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New York Penal Code section 221.20: Criminal Possession of Marijuana in the Third Degree

New York Penal Code section 221.20: Criminal Possession of Marijuana in the Third Degree

All of the states that border the Pacific Ocean have legalized the recreational possession and use of marijuana. None of the states that border the Atlantic Ocean have done so. In New York, the general rule is that it is still illegal to possess or use marijuana in any form. Regardless of that fact, marijuana use has become acceptable in many social circles, and if a person is arrested for possession of marijuana, they might think of that arrest as being trivial. After all, the charge is not the same as possession of opioids or methamphetamine, but possession of more than just a small amount of marijuana in New York can get serious very quickly.

Possession of Marijuana in the Third Degree

New York Penal Code section 221.20 states as follows: “A person is guilty of criminal possession of marijuana in the third degree when he knowingly and unlawfully possesses one or more preparations, compounds, mixtures or substances containing marijuana and the preparations, compounds, mixtures or substances are of an aggregate weight of more than eight ounces.” Anybody who is convicted of an offense under section 221.20 in the State of New York is guilty of a class E felony. Proving the crime is not difficult. The prosecution need only prove the following three elements:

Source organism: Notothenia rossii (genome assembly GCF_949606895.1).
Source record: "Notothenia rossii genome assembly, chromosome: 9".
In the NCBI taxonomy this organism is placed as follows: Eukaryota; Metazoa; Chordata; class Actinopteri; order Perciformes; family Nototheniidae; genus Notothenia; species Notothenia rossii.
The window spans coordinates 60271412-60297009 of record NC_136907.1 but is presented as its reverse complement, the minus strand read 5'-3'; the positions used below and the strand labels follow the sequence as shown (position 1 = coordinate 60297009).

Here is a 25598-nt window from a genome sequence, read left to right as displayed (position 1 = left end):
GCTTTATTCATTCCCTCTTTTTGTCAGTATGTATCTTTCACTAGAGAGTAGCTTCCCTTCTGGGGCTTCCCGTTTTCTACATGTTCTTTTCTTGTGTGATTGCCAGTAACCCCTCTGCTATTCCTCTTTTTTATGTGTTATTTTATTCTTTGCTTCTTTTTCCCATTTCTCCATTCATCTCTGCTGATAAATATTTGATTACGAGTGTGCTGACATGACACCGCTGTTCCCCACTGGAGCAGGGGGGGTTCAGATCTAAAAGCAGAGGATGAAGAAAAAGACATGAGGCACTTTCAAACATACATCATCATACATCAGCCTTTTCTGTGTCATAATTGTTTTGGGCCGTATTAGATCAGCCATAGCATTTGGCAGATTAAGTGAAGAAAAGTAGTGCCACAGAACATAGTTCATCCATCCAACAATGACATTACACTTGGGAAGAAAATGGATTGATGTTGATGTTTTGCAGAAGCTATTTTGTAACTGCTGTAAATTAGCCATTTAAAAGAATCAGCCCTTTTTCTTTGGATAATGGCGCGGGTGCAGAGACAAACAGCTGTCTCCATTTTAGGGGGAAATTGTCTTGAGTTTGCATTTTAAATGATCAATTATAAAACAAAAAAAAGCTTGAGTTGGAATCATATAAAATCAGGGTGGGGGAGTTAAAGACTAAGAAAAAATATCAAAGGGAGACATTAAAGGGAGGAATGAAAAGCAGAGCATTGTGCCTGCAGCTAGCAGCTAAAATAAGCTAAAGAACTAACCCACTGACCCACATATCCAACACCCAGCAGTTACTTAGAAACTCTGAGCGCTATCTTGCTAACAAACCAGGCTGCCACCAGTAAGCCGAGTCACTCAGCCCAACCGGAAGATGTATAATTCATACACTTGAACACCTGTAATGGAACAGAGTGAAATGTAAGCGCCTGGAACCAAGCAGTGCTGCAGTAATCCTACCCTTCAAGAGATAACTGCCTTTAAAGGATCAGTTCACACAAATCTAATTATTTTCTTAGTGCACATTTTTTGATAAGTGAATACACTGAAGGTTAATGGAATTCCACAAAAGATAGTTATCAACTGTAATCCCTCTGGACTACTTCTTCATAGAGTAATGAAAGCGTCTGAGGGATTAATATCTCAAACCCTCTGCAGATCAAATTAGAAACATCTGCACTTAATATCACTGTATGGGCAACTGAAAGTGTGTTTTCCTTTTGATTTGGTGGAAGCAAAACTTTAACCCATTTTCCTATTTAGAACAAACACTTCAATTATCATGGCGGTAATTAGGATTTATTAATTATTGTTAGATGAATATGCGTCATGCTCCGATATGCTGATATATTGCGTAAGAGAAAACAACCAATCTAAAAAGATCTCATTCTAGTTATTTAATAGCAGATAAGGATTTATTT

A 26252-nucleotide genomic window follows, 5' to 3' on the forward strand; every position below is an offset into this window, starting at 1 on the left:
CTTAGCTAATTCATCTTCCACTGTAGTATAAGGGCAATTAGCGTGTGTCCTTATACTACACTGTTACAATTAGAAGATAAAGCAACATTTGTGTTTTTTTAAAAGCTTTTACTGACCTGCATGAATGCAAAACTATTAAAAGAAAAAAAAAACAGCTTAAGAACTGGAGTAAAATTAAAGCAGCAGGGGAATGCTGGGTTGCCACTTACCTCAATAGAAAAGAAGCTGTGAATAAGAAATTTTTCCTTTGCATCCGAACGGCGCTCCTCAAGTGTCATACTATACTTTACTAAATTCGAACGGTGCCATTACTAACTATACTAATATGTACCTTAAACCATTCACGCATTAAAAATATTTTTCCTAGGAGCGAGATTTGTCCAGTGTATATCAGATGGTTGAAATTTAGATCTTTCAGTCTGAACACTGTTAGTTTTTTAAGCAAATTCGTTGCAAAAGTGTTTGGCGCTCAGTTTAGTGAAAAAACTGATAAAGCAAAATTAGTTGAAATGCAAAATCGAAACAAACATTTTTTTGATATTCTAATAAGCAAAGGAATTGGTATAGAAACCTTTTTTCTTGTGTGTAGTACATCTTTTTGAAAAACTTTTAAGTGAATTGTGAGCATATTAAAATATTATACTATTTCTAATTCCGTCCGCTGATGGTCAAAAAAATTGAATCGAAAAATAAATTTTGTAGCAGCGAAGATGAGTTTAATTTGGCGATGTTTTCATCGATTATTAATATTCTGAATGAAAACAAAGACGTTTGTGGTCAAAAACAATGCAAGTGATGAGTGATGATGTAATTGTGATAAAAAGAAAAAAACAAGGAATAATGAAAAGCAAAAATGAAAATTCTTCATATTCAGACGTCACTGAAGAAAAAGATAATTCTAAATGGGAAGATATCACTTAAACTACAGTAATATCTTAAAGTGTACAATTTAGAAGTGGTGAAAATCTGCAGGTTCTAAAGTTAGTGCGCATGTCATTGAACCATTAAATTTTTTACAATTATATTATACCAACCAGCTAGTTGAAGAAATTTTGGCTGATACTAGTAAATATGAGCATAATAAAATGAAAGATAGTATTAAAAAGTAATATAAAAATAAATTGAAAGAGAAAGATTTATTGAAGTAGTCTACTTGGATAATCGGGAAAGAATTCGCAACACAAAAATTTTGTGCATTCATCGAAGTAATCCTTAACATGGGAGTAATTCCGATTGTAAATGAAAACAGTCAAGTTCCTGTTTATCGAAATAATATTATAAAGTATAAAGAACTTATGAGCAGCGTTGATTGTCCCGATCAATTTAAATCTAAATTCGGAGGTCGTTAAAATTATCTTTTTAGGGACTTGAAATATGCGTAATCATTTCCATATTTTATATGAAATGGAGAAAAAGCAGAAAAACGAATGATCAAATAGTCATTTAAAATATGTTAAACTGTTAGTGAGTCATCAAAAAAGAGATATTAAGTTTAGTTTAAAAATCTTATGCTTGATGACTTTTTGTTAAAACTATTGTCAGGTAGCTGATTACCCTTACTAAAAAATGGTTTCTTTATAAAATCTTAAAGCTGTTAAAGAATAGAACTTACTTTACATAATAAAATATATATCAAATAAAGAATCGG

• The defendant possessed one or more preparations, compounds, mixtures or substances that contained marijuana.
  • That he or she did so knowingly.
  • That it weighed more than eight ounces.


Possession of marijuana can be actual or constructive. For example, a person would be in actual possession of marijuana if it was on his or her person, or if he or she had immediate dominion and control over it. For instance, that person might be able to grab it in a matter of seconds. Constructive possession becomes an issue when more than one person is near the marijuana. That would apply when two or more people are in a car or home and the marijuana is found under a car seat or under an article of furniture inside of a home.


Once the prosecution prevails, the defendant is now a convicted felon. A conviction under section 221.20 is a class E felony. It is punishable by 16 to 48 months in prison and a fine not to exceed $5,000. Based on the defendant’s criminal history, the defendant can be placed on probation for up to five years. For purposes of first offenders, the sentence would likely be probation, but there is no guarantee of that.


If there is a reasonable doubt as to the actual weight of the marijuana, that can be challenged in court. Of course, actual or constructive possession of any marijuana can be challenged by a motion to suppress evidence illegally seized. A motion to quash arrest might also be viable. For purposes of either type of motion, certain rules must be followed in searching a person, their vehicle or their home. If there were violations of those rules, a judge might grant a motion to suppress evidence illegally seized and quash the arrest of the defendant.

Even if you’re in possession of eight ounces of marijuana for your own personal use, you can still be convicted under section 221.20 and be sent to prison or be sentenced to probation. In either case, you will be a convicted felon for life. That is going to be revealed on any background check. The conviction can interfere with employment, educational and housing opportunities. Always remember that the prosecution has the burden of proving you guilty of a charge beyond a reasonable doubt. Exercise your right to remain silent and your right to any attorney. Don’t give a statement or confession of any kind. No matter what police might say about going easier on you, it will only be used against you by the prosecution in the future. Contact our offices right away after any marijuana arrest to speak with a New York drug crimes attorney. Possessing any quantity of it is still illegal in New York.

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